to do anything without knowing that.
    However, given that some software already accepts "UTF-16",
    but doesn't know "UTF-16BE" and "UTF-16LE", just simply using
    a MUST may not be appropriate.

  - "should be sure the text is labelled" -> "should make sure ..."

  - "Text-creating programs": This assumes a simple model of a
    mail software with some built-in or connected text editor.
    This should be reworded to apply to a wider range of models.

5. Examples
   - I suggest you remove (or label as inappropriate) the example
     of UTF-16BE with a BOM, and put in examples of big-endian
     with and without a BOM for "UTF-16".

6. Versions
   - "Each new version obsoletes and replaces": I think the
     word "obsoletes" is much too strong here.

   - "no implementations and no data ... likely to be true":
     This is definetly false! I had (and still have somewhere)
     an implementation of the old Hangul encoding and some data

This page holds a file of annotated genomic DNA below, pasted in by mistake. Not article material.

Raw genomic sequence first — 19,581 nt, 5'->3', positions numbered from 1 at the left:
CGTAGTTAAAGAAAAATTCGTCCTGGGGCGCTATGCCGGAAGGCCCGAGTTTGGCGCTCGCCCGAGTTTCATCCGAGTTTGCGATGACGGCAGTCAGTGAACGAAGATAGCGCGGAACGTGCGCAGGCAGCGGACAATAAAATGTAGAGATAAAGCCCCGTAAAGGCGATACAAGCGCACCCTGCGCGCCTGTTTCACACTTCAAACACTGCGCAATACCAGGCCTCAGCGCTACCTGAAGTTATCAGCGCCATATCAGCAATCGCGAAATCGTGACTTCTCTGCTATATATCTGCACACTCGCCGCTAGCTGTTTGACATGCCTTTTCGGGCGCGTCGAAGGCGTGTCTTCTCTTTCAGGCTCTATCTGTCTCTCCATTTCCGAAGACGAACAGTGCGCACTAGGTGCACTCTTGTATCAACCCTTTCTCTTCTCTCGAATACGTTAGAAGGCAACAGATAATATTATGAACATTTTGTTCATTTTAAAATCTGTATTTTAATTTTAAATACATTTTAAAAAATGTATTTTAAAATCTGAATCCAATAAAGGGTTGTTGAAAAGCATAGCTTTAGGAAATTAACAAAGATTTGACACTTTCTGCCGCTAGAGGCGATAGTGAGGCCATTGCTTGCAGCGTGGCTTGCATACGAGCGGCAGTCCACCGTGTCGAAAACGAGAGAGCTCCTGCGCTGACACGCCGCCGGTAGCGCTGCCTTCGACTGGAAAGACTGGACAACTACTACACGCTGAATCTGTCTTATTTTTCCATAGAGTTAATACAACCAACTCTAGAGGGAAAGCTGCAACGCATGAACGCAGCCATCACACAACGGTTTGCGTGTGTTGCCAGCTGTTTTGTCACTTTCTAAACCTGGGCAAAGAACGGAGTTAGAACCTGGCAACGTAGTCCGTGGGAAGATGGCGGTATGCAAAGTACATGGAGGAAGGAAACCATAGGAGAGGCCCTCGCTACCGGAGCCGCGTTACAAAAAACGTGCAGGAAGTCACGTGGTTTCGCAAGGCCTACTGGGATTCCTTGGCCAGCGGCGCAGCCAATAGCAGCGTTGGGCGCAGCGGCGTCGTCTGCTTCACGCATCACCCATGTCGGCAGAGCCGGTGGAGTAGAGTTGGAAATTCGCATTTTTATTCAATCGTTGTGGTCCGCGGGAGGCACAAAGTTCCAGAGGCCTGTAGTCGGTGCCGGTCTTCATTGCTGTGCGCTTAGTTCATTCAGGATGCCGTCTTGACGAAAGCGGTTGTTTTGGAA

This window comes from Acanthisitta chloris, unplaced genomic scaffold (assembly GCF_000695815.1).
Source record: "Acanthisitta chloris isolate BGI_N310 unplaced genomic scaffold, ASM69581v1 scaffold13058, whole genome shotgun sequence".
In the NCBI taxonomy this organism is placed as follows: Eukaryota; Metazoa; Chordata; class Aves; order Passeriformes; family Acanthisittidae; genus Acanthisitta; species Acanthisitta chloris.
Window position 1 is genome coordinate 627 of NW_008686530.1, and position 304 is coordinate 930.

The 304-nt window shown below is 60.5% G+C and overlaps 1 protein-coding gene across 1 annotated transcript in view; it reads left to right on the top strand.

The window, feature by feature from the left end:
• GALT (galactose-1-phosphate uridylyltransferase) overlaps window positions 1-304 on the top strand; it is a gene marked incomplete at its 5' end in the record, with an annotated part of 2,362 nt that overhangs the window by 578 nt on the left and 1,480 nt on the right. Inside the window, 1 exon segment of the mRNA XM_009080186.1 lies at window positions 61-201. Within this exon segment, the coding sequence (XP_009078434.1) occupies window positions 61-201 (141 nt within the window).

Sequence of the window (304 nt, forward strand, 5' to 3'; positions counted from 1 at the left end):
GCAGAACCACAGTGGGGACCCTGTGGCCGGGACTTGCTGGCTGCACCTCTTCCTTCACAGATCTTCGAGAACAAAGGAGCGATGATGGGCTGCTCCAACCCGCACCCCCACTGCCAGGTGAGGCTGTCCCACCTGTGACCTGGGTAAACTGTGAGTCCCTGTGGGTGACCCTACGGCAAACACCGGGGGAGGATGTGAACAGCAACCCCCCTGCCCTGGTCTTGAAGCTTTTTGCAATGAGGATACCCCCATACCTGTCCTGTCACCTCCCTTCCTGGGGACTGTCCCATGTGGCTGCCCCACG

such as keyboard tables and test data.

   - There is some overlap between "6. Versions" and the appendix.
     I suggest that you have a look at it again, decides what
     needs to go where, and clearly separate things.

7. Security considerations

   - "surrogate pairs that have illegal values": This is not
     the only case of illegal values, a single surrogate is
     also illegal.


- I'm still working on checking the conversion code (architecture-
  independent writeout of BE or LE); I'll come back to that as soon
  as possible. I think it's very important that we provide this
  to help people write more stable code.

Hope this helps. Looking forwards to your questions
and comments,


Regards,   Martin.


#-#-#  Martin J. Du"rst, World Wide Web Consortium
#-#-#  mailto:duerst@w3.org   http://www.w3.org
Received on Monday, 1 February 1999 04:47:13 GMT